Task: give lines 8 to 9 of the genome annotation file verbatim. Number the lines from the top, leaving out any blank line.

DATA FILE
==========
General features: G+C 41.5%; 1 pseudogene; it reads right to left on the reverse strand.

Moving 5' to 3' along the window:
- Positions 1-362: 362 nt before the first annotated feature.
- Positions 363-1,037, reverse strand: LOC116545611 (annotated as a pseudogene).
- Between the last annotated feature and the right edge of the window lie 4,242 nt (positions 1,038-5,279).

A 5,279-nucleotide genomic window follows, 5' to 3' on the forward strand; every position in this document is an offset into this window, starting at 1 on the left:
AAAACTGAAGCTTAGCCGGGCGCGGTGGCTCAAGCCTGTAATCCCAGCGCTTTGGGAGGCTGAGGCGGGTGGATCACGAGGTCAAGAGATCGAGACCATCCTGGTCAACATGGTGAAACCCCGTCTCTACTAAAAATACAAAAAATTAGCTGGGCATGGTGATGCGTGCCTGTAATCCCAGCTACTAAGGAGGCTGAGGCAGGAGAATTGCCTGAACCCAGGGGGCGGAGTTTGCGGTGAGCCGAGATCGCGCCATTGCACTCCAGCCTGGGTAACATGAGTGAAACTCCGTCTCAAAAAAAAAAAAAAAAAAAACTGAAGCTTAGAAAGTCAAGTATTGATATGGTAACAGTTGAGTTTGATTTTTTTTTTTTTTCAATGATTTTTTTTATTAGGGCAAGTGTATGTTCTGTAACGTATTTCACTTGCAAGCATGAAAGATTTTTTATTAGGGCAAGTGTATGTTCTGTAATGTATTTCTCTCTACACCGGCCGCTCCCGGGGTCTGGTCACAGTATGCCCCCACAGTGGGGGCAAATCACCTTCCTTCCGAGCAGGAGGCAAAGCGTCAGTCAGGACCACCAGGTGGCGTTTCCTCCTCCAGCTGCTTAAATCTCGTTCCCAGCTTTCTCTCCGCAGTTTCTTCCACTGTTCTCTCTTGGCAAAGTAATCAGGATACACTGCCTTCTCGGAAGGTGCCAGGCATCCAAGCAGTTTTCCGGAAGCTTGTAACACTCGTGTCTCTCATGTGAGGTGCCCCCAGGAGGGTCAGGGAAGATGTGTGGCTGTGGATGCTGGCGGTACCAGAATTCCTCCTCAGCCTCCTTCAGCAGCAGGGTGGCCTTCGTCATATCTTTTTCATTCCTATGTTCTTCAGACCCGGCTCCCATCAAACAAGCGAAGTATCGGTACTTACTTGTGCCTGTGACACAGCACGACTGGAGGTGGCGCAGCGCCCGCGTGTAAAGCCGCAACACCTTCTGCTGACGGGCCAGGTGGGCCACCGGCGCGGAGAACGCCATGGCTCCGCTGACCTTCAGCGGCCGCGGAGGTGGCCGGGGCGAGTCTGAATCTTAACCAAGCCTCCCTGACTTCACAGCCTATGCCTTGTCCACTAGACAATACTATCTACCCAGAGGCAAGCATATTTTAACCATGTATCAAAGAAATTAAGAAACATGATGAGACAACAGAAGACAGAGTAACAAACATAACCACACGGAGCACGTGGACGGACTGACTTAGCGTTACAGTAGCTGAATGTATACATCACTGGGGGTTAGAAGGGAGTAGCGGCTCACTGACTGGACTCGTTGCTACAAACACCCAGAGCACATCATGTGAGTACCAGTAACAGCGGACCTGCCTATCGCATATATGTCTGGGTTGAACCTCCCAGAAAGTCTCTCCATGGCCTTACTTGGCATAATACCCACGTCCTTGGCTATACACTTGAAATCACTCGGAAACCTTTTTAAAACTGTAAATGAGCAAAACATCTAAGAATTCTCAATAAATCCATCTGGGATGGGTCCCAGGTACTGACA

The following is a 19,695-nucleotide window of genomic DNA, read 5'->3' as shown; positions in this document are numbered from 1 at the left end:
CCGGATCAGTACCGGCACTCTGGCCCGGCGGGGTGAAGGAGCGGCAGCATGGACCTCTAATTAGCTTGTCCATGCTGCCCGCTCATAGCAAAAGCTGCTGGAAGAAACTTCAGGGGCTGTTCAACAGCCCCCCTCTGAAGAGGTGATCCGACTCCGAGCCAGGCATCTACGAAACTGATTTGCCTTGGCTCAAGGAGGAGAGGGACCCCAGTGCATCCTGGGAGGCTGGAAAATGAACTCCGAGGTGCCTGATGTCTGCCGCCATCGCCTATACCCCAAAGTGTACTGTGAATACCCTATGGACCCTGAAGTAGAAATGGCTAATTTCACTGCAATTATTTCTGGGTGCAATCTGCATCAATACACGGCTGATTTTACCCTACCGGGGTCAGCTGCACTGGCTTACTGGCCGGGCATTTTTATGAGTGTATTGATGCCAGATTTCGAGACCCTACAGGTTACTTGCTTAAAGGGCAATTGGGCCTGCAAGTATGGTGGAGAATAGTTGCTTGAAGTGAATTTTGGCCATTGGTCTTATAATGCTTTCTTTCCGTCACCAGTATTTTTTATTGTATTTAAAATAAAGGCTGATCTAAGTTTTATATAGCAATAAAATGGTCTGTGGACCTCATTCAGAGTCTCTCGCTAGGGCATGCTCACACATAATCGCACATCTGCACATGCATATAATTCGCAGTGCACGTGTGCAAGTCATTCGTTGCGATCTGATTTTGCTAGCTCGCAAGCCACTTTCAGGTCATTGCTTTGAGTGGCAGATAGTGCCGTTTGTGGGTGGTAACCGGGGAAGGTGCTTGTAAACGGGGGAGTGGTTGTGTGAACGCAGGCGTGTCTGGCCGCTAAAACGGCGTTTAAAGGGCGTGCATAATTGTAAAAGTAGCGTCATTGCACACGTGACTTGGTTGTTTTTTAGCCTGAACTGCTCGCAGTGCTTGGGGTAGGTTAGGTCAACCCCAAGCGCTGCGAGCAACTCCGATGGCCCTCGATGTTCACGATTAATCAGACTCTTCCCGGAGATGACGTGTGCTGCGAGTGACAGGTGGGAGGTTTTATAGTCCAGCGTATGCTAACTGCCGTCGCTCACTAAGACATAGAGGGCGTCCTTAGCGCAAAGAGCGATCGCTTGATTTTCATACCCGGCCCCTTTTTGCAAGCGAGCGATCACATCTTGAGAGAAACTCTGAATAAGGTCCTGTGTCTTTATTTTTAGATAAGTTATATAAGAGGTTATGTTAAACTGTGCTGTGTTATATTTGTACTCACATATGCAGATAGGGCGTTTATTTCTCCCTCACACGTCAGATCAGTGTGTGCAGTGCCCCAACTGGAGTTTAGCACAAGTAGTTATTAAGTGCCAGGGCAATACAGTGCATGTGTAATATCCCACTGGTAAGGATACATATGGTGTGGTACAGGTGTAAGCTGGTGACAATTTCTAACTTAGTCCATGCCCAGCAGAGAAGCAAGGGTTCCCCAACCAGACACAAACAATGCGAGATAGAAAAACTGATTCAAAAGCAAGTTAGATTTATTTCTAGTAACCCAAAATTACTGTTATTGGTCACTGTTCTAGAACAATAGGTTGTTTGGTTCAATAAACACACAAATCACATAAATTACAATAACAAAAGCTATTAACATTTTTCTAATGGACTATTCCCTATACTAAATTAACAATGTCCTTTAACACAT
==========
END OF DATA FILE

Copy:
The following is a 19,695-nucleotide window of genomic DNA, read 5'->3' as shown; positions in this document are numbered from 1 at the left end:
CCGGATCAGTACCGGCACTCTGGCCCGGCGGGGTGAAGGAGCGGCAGCATGGACCTCTAATTAGCTTGTCCATGCTGCCCGCTCATAGCAAAAGCTGCTGGAAGAAACTTCAGGGGCTGTTCAACAGCCCCCCTCTGAAGAGGTGATCCGACTCCGAGCCAGGCATCTACGAAACTGATTTGCCTTGGCTCAAGGAGGAGAGGGACCCCAGTGCATCCTGGGAGGCTGGAAAATGAACTCCGAGGTGCCTGATGTCTGCCGCCATCGCCTATACCCCAAAGTGTACTGTGAATACCCTATGGACCCTGAAGTAGAAATGGCTAATTTCACTGCAATTATTTCTGGGTGCAATCTGCATCAATACACGGCTGATTTTACCCTACCGGGGTCAGCTGCACTGGCTTACTGGCCGGGCATTTTTATGAGTGTATTGATGCCAGATTTCGAGACCCTACAGGTTACTTGCTTAAAGGGCAATTGGGCCTGCAAGTATGGTGGAGAATAGTTGCTTGAAGTGAATTTTGGCCATTGGTCTTATAATGCTTTCTTTCCGTCACCAGTATTTTTTATTGTATTTAAAATAAAGGCTGATCTAAGTTTTATATAGCAATAAAATGGTCTGTGGACCTCATTCAGAGTCTCTCGCTAGGGCATGCTCACACATAATCGCACATCTGCACATGCATATAATTCGCAGTGCACGTGTGCAAGTCATTCGTTGCGATCTGATTTTGCTAGCTCGCAAGCCACTTTCAGGTCATTGCTTTGAGTGGCAGATAGTGCCGTTTGTGGGTGGTAACCGGGGAAGGTGCTTGTAAACGGGGGAGTGGTTGTGTGAACGCAGGCGTGTCTGGCCGCTAAAACGGCGTTTAAAGGGCGTGCATAATTGTAAAAGTAGCGTCATTGCACACGTGACTTGGTTGTTTTTTAGCCTGAACTGCTCGCAGTGCTTGGGGTAGGTTAGGTCAACCCCAAGCGCTGCGAGCAACTCCGATGGCCCTCGATGTTCACGATTAATCAGACTCTTCCCGGAGATGACGTGTGCTGCGAGTGACAGGTGGGAGGTTTTATAGTCCAGCGTATGCTAACTGCCGTCGCTCACTAAGACATAGAGGGCGTCCTTAGCGCAAAGAGCGATCGCTTGATTTTCATACCCGGCCCCTTTTTGCAAGCGAGCGATCACATCTTGAGAGAAACTCTGAATAAGGTCCTGTGTCTTTATTTTTAGATAAGTTATATAAGAGGTTATGTTAAACTGTGCTGTGTTATATTTGTACTCACATATGCAGATAGGGCGTTTATTTCTCCCTCACACGTCAGATCAGTGTGTGCAGTGCCCCAACTGGAGTTTAGCACAAGTAGTTATTAAGTGCCAGGGCAATACAGTGCATGTGTAATATCCCACTGGTAAGGATACATATGGTGTGGTACAGGTGTAAGCTGGTGACAATTTCTAACTTAGTCCATGCCCAGCAGAGAAGCAAGGGTTCCCCAACCAGACACAAACAATGCGAGATAGAAAAACTGATTCAAAAGCAAGTTAGATTTATTTCTAGTAACCCAAAATTACTGTTATTGGTCACTGTTCTAGAACAATAGGTTGTTTGGTTCAATAAACACACAAATCACATAAATTACAATAACAAAAGCTATTAACATTTTTCTAATGGACTATTCCCTATACTAAATTAACAATGTCCTTTAACACAT